Mrs. Voorhees: Come, dear. It’ll be easier for you than it was for Jason.
Conversely, Friday the 13th thrived on imitation, despite its apparent influence on a generation. As already outlined, it’s no secret that producer/director Sean Cunningham capitalised on Halloween‘s success when releasing Friday the 13th barely a year later, but he also looked to foreign cinema for influence, particularly an Italian proto slasher known as A Bay of Blood or Twitch of the Death Nerve. Cunningham has since denied having any knowledge of the movie, refuting its influence, but I’m just not buying it. He may have been unaware of the film himself, but someone from that crew had to have been in the know barring some sort of miraculous coincidence.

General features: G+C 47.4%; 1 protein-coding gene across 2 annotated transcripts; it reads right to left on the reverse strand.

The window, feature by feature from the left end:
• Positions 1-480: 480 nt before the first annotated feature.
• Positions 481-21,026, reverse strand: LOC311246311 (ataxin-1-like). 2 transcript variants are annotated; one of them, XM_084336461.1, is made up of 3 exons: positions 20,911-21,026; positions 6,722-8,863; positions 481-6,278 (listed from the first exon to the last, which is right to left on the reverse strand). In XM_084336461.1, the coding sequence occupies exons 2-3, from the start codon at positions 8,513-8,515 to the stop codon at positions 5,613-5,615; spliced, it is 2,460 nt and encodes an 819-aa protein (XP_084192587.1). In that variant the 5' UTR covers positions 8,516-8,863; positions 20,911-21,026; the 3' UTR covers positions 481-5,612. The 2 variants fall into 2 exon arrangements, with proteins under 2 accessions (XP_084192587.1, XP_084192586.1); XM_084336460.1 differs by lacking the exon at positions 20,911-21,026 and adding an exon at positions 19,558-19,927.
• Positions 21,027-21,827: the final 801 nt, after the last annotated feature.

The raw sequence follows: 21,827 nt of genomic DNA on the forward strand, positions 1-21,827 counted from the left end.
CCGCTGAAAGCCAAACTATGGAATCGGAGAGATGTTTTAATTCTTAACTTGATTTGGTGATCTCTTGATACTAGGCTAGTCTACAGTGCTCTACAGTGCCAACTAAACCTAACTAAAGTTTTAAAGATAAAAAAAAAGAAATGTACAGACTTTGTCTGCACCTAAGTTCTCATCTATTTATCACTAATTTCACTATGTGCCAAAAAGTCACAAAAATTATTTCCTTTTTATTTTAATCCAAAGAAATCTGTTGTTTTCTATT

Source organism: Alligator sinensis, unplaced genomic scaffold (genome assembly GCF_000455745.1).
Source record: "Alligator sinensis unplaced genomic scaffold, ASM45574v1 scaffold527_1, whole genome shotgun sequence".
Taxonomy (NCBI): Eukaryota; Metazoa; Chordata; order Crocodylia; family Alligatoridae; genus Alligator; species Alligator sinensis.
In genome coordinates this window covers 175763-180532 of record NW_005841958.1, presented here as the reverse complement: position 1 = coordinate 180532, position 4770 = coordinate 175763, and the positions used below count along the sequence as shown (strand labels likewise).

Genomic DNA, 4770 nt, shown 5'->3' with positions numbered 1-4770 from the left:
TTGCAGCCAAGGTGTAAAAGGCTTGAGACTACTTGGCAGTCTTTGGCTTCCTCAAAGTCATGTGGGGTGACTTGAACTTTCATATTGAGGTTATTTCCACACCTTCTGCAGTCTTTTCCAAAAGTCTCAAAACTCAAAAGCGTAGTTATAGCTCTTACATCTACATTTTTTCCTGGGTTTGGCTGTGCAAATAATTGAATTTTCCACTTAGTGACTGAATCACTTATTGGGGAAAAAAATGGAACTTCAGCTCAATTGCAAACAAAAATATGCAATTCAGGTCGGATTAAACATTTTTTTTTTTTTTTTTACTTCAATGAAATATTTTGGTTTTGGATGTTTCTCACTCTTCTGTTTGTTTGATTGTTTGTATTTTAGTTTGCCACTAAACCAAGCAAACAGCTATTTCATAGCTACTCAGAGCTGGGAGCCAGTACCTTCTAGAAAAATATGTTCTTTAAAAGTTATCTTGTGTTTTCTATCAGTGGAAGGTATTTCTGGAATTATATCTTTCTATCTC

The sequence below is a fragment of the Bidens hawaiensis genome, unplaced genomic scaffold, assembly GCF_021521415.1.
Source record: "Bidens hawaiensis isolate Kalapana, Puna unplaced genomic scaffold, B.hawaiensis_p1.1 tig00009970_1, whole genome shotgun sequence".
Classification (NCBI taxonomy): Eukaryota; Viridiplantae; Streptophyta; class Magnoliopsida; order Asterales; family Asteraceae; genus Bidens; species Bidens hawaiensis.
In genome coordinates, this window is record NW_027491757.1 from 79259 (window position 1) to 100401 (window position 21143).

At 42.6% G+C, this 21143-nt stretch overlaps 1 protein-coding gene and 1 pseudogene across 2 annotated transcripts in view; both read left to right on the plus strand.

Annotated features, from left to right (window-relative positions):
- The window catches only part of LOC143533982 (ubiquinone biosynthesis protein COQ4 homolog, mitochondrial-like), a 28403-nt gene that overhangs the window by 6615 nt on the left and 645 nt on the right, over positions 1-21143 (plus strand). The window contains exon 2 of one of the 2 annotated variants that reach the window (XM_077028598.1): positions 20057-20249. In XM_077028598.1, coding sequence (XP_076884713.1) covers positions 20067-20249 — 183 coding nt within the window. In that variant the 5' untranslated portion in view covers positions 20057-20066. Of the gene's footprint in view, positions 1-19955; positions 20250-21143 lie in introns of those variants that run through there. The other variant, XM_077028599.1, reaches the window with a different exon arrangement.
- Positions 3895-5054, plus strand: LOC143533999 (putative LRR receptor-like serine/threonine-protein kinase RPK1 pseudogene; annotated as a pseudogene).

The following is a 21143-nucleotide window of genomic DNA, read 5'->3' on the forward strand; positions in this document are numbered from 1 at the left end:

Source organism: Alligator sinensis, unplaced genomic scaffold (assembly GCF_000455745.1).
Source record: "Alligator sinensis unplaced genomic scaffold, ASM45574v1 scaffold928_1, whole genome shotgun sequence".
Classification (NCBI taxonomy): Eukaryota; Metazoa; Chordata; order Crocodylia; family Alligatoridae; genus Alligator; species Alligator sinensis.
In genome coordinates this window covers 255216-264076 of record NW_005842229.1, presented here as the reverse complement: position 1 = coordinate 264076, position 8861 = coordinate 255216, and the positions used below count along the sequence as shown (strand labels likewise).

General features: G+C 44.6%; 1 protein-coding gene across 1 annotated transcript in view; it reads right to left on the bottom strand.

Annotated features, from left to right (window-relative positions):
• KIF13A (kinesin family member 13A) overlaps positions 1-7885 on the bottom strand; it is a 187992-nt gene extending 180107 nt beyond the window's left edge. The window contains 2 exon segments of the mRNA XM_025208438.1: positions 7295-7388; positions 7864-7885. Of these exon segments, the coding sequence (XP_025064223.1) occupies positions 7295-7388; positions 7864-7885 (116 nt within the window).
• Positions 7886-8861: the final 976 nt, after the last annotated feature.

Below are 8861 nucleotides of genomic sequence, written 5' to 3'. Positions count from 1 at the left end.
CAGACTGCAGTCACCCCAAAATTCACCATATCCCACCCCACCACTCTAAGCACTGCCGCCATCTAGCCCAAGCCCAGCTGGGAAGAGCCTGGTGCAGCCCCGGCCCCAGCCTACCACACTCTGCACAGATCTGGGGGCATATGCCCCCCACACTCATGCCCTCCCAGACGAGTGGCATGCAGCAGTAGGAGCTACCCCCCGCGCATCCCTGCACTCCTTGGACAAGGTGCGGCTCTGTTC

Technically belonging to the giallo genre, A Bay of Blood would feature elements that the likes of Friday the 13th would popularise on American shores, namely a sub-narrative involving a group of promiscuous teens in a summer retreat setting. In America, summer camp would become the setting most synonymous with the slasher, a spate of popular entries such as The Burning and Sleepaway Camp among the most notable, but whenever one thinks of summer camp they think of Friday the 13th. It’s a part of modern folklore. For those who were unfamiliar with foreign language films, Friday the 13th proved quite the innovator, and, for those investors looking to tap into the slasher craze, an attractive financial prospect. In fact, the movie famously sparked a bidding war upon completion, and was the first independent film of its kind to secure distribution in the US through a major studio.